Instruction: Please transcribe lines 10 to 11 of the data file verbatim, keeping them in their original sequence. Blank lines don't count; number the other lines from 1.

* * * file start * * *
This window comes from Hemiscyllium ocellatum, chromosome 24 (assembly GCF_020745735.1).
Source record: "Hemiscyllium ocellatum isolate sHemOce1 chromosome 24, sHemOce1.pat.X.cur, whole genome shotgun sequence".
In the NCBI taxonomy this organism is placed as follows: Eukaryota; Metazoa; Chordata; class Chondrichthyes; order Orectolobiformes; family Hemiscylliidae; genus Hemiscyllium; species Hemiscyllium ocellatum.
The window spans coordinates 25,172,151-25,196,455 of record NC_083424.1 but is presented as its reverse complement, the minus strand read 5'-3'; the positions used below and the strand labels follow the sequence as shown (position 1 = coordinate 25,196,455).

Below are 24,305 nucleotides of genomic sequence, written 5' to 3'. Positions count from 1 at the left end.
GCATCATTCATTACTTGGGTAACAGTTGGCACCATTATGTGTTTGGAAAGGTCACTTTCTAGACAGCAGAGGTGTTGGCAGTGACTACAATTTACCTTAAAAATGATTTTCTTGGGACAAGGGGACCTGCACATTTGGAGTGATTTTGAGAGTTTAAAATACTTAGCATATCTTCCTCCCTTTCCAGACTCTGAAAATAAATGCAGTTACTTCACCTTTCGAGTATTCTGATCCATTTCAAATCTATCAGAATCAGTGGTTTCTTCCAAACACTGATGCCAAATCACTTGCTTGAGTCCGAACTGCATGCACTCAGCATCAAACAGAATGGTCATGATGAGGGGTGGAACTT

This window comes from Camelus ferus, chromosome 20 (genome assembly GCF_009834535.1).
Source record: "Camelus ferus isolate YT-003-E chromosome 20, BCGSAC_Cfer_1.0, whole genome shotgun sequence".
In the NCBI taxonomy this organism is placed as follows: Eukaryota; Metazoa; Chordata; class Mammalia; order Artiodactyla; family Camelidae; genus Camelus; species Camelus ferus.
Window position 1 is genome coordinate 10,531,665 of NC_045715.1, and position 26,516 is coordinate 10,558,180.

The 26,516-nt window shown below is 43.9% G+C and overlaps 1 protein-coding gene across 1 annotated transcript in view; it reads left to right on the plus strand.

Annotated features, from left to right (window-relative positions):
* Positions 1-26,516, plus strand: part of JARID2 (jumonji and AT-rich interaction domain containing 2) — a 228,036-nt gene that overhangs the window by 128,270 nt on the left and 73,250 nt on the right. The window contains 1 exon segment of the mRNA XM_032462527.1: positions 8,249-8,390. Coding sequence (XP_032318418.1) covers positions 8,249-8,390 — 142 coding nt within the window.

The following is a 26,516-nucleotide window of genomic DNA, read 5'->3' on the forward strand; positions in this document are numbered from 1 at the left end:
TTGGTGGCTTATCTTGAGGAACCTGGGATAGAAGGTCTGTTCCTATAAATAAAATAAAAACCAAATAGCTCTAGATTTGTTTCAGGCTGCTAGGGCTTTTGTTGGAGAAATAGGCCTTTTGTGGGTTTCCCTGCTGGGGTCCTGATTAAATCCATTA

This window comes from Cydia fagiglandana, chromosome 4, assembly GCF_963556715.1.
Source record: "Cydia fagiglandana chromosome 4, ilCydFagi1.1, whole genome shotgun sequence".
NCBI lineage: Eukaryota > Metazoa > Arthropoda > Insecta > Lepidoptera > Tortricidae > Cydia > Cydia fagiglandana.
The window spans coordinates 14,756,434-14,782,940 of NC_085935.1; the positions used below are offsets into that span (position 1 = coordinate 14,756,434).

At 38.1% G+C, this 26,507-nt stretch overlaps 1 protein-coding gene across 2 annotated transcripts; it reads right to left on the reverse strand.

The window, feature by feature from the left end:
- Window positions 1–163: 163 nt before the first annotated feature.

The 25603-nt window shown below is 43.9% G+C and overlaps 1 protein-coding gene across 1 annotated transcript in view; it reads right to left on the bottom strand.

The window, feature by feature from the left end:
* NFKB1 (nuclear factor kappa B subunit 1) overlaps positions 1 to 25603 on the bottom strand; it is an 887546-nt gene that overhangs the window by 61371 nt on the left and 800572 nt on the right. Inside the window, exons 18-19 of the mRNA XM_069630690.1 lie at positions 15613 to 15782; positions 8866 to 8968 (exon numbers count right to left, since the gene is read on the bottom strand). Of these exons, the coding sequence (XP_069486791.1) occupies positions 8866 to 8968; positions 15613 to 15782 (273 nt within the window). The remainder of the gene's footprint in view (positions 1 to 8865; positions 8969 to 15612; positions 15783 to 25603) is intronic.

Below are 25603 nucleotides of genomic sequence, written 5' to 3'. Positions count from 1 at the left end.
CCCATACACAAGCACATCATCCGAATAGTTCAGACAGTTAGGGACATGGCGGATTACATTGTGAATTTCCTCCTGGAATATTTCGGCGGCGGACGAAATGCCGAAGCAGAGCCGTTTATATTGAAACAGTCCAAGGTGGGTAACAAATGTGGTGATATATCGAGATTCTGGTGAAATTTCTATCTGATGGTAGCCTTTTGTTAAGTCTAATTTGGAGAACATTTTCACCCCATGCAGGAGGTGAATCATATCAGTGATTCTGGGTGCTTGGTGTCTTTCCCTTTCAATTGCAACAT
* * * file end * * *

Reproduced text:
Window position 1 is genome coordinate 10,531,665 of NC_045715.1, and position 26,516 is coordinate 10,558,180.

The 26,516-nt window shown below is 43.9% G+C and overlaps 1 protein-coding gene across 1 annotated transcript in view; it reads left to right on the plus strand.